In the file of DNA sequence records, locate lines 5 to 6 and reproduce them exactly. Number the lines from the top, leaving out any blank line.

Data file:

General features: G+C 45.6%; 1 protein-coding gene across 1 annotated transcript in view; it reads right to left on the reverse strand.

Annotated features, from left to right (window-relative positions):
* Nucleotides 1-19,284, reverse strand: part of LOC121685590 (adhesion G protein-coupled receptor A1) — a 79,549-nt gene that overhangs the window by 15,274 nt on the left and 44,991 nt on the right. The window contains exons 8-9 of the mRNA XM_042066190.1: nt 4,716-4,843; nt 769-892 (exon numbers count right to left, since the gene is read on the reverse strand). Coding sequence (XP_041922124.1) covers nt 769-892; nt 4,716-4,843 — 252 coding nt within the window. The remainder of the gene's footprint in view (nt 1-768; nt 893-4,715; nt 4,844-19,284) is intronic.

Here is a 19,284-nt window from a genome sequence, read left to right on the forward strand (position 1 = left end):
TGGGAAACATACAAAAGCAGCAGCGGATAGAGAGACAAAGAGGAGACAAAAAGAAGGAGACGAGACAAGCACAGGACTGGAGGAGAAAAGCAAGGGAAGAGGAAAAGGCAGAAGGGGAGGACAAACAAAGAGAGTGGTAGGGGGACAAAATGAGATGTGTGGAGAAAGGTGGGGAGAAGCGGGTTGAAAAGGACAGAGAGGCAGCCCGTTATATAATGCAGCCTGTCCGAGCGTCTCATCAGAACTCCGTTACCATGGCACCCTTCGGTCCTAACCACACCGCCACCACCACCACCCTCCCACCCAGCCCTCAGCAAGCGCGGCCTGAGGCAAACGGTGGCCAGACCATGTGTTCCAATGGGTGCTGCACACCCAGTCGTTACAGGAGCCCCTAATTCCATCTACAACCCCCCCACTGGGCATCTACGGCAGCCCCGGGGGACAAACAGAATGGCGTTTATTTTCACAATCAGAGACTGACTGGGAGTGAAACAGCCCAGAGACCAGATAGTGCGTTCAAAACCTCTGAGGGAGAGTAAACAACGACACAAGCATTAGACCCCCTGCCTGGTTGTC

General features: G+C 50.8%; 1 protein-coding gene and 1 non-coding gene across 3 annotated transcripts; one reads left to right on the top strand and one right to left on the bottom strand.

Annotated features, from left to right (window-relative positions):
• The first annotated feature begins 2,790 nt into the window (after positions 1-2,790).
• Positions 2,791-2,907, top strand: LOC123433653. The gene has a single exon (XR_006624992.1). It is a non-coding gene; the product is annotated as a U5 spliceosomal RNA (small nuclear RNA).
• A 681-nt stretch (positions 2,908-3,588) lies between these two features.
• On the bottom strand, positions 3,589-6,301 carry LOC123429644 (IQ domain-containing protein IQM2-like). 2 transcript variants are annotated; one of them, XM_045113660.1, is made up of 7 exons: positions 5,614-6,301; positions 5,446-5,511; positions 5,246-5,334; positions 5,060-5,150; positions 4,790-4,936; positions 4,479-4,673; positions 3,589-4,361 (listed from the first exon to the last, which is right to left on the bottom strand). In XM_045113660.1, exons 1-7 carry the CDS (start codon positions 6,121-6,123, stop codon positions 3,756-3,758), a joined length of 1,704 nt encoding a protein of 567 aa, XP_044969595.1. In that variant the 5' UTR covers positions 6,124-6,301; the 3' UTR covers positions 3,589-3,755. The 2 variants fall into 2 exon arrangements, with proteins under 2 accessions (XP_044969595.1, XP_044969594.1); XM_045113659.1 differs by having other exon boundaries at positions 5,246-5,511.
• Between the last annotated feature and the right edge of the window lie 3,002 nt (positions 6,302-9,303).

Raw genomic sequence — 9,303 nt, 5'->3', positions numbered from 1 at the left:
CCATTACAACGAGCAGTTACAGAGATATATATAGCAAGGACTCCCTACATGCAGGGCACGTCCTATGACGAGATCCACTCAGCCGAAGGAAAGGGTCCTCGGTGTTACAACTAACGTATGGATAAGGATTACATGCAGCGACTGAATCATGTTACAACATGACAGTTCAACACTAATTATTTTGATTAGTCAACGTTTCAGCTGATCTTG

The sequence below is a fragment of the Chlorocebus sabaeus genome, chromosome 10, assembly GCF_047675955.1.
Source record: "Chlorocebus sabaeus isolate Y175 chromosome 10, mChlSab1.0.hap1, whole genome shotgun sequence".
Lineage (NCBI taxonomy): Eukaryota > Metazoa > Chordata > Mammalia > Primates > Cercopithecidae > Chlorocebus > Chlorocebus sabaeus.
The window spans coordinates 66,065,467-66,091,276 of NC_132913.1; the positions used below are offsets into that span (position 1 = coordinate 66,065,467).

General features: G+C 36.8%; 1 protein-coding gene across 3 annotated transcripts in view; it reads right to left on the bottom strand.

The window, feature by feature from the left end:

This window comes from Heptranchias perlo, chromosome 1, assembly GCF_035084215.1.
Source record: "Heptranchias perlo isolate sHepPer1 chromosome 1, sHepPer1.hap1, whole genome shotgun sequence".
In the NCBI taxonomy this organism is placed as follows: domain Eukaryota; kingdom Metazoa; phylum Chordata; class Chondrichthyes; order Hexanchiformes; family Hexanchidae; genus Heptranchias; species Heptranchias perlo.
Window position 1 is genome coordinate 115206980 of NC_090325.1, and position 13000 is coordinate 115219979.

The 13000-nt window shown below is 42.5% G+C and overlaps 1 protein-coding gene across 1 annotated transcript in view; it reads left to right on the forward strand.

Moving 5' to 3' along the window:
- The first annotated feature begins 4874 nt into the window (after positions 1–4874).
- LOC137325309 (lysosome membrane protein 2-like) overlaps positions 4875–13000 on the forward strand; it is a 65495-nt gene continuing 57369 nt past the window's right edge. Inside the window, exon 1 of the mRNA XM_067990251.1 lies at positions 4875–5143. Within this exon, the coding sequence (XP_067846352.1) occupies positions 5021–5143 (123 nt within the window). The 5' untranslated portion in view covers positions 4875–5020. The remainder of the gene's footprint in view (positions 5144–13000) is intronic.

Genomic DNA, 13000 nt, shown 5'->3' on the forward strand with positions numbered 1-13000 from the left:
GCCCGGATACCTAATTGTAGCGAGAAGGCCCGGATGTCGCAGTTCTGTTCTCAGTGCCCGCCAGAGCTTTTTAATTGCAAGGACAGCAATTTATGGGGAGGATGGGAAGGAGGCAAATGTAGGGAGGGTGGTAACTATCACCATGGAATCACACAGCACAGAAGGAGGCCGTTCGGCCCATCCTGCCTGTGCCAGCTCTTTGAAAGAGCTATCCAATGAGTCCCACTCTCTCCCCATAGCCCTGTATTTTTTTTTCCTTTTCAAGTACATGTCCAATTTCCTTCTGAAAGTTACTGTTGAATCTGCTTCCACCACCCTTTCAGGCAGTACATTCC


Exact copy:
TGGGAAACATACAAAAGCAGCAGCGGATAGAGAGACAAAGAGGAGACAAAAAGAAGGAGACGAGACAAGCACAGGACTGGAGGAGAAAAGCAAGGGAAGAGGAAAAGGCAGAAGGGGAGGACAAACAAAGAGAGTGGTAGGGGGACAAAATGAGATGTGTGGAGAAAGGTGGGGAGAAGCGGGTTGAAAAGGACAGAGAGGCAGCCCGTTATATAATGCAGCCTGTCCGAGCGTCTCATCAGAACTCCGTTACCATGGCACCCTTCGGTCCTAACCACACCGCCACCACCACCACCCTCCCACCCAGCCCTCAGCAAGCGCGGCCTGAGGCAAACGGTGGCCAGACCATGTGTTCCAATGGGTGCTGCACACCCAGTCGTTACAGGAGCCCCTAATTCCATCTACAACCCCCCCACTGGGCATCTACGGCAGCCCCGGGGGACAAACAGAATGGCGTTTATTTTCACAATCAGAGACTGACTGGGAGTGAAACAGCCCAGAGACCAGATAGTGCGTTCAAAACCTCTGAGGGAGAGTAAACAACGACACAAGCATTAGACCCCCTGCCTGGTTGTC

General features: G+C 50.8%; 1 protein-coding gene and 1 non-coding gene across 3 annotated transcripts; one reads left to right on the top strand and one right to left on the bottom strand.